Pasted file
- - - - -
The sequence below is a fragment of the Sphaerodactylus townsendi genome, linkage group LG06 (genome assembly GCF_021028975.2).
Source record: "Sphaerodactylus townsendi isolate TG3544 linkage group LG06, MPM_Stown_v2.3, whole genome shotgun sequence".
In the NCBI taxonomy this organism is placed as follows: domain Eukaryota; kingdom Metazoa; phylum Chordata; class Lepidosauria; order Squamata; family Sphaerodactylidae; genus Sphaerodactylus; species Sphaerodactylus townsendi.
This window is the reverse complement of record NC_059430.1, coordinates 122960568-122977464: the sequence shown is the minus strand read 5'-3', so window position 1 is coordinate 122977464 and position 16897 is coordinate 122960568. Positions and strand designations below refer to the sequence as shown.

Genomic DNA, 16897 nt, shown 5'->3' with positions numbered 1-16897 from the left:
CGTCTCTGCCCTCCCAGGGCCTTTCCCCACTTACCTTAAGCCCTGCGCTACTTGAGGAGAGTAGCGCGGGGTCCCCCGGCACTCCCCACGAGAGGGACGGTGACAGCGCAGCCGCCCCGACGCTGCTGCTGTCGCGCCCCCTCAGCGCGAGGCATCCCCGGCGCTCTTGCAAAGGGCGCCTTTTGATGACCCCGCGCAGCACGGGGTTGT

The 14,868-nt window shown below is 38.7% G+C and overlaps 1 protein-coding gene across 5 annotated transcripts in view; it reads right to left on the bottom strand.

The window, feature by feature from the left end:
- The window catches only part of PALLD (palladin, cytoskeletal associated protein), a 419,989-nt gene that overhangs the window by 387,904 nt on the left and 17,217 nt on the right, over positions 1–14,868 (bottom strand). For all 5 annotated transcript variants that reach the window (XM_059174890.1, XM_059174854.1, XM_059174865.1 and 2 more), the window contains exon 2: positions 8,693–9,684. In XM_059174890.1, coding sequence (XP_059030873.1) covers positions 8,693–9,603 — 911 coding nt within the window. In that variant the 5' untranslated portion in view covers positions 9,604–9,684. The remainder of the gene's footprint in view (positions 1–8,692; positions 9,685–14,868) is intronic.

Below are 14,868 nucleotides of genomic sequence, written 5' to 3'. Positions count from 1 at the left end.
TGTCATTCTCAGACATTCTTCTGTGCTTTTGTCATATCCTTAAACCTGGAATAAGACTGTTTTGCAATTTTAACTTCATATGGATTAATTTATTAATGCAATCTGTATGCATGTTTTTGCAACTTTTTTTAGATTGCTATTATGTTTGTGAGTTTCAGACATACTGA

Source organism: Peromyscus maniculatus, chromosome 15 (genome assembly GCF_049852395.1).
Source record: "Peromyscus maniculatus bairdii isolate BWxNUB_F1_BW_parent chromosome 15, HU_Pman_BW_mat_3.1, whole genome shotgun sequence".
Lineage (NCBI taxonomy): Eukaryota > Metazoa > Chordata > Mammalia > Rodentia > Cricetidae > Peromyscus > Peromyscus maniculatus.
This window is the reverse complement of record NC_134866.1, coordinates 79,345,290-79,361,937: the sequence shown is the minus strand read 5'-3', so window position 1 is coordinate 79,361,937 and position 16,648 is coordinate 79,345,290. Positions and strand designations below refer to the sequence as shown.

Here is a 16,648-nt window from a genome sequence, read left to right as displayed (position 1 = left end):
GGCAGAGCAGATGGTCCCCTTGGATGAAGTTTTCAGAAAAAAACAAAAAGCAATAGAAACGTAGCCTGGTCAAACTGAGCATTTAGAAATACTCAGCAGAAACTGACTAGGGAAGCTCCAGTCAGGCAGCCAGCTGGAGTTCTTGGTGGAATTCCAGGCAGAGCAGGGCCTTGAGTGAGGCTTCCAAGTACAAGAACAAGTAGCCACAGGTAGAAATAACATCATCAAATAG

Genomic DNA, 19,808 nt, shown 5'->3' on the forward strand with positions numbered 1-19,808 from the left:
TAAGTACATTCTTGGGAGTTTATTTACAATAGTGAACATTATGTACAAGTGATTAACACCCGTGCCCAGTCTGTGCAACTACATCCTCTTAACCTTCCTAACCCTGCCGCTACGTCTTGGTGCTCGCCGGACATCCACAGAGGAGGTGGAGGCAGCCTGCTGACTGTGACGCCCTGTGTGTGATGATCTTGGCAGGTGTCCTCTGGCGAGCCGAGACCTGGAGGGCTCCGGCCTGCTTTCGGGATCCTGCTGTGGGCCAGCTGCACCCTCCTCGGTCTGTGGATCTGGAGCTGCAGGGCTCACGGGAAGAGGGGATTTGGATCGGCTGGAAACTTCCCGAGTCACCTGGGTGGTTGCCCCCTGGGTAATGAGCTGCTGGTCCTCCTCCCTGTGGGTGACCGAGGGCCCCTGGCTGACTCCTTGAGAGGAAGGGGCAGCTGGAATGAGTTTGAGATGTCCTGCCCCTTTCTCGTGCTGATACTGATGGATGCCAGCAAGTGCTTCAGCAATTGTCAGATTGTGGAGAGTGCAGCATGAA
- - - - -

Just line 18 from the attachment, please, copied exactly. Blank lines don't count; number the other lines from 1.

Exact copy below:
Genomic DNA, 19,808 nt, shown 5'->3' on the forward strand with positions numbered 1-19,808 from the left: